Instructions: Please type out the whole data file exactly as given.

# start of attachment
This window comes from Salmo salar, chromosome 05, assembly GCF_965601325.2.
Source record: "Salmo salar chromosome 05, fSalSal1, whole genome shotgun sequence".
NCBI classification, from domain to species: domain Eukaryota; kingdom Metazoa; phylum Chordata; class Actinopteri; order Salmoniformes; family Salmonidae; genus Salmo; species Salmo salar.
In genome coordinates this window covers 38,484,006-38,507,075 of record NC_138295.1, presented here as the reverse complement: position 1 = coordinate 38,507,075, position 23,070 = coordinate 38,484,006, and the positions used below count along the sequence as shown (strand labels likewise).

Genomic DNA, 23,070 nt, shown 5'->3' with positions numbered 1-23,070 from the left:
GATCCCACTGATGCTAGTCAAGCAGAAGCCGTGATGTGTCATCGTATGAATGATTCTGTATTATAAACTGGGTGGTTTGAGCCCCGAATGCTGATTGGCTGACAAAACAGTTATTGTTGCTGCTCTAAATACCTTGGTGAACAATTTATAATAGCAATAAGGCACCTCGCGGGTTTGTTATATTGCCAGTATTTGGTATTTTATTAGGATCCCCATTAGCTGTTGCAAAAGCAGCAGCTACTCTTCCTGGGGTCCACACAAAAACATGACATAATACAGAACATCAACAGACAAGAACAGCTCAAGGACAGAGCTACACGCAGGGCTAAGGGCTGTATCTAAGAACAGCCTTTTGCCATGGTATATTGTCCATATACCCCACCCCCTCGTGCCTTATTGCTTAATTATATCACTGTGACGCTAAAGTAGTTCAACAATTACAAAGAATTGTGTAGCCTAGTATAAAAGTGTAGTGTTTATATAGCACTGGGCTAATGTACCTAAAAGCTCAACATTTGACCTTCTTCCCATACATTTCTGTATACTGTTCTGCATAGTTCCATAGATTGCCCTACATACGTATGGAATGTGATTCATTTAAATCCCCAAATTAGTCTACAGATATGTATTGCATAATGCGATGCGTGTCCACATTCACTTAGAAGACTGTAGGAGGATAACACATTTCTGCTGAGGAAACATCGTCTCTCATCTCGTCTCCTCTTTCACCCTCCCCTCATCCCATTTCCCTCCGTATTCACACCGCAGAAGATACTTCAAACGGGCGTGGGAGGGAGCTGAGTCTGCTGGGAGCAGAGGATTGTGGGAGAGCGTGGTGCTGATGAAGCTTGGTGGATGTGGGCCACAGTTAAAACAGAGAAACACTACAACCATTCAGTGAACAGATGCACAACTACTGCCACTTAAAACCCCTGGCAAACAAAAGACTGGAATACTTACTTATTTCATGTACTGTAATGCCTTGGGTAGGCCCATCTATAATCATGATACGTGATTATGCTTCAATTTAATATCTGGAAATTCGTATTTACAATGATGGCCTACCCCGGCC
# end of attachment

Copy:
This window comes from Salmo salar, chromosome 05, assembly GCF_965601325.2.
Source record: "Salmo salar chromosome 05, fSalSal1, whole genome shotgun sequence".
NCBI classification, from domain to species: domain Eukaryota; kingdom Metazoa; phylum Chordata; class Actinopteri; order Salmoniformes; family Salmonidae; genus Salmo; species Salmo salar.
In genome coordinates this window covers 38,484,006-38,507,075 of record NC_138295.1, presented here as the reverse complement: position 1 = coordinate 38,507,075, position 23,070 = coordinate 38,484,006, and the positions used below count along the sequence as shown (strand labels likewise).

Genomic DNA, 23,070 nt, shown 5'->3' with positions numbered 1-23,070 from the left:
GATCCCACTGATGCTAGTCAAGCAGAAGCCGTGATGTGTCATCGTATGAATGATTCTGTATTATAAACTGGGTGGTTTGAGCCCCGAATGCTGATTGGCTGACAAAACAGTTATTGTTGCTGCTCTAAATACCTTGGTGAACAATTTATAATAGCAATAAGGCACCTCGCGGGTTTGTTATATTGCCAGTATTTGGTATTTTATTAGGATCCCCATTAGCTGTTGCAAAAGCAGCAGCTACTCTTCCTGGGGTCCACACAAAAACATGACATAATACAGAACATCAACAGACAAGAACAGCTCAAGGACAGAGCTACACGCAGGGCTAAGGGCTGTATCTAAGAACAGCCTTTTGCCATGGTATATTGTCCATATACCCCACCCCCTCGTGCCTTATTGCTTAATTATATCACTGTGACGCTAAAGTAGTTCAACAATTACAAAGAATTGTGTAGCCTAGTATAAAAGTGTAGTGTTTATATAGCACTGGGCTAATGTACCTAAAAGCTCAACATTTGACCTTCTTCCCATACATTTCTGTATACTGTTCTGCATAGTTCCATAGATTGCCCTACATACGTATGGAATGTGATTCATTTAAATCCCCAAATTAGTCTACAGATATGTATTGCATAATGCGATGCGTGTCCACATTCACTTAGAAGACTGTAGGAGGATAACACATTTCTGCTGAGGAAACATCGTCTCTCATCTCGTCTCCTCTTTCACCCTCCCCTCATCCCATTTCCCTCCGTATTCACACCGCAGAAGATACTTCAAACGGGCGTGGGAGGGAGCTGAGTCTGCTGGGAGCAGAGGATTGTGGGAGAGCGTGGTGCTGATGAAGCTTGGTGGATGTGGGCCACAGTTAAAACAGAGAAACACTACAACCATTCAGTGAACAGATGCACAACTACTGCCACTTAAAACCCCTGGCAAACAAAAGACTGGAATACTTACTTATTTCATGTACTGTAATGCCTTGGGTAGGCCCATCTATAATCATGATACGTGATTATGCTTCAATTTAATATCTGGAAATTCGTATTTACAATGATGGCCTACCCCGGCC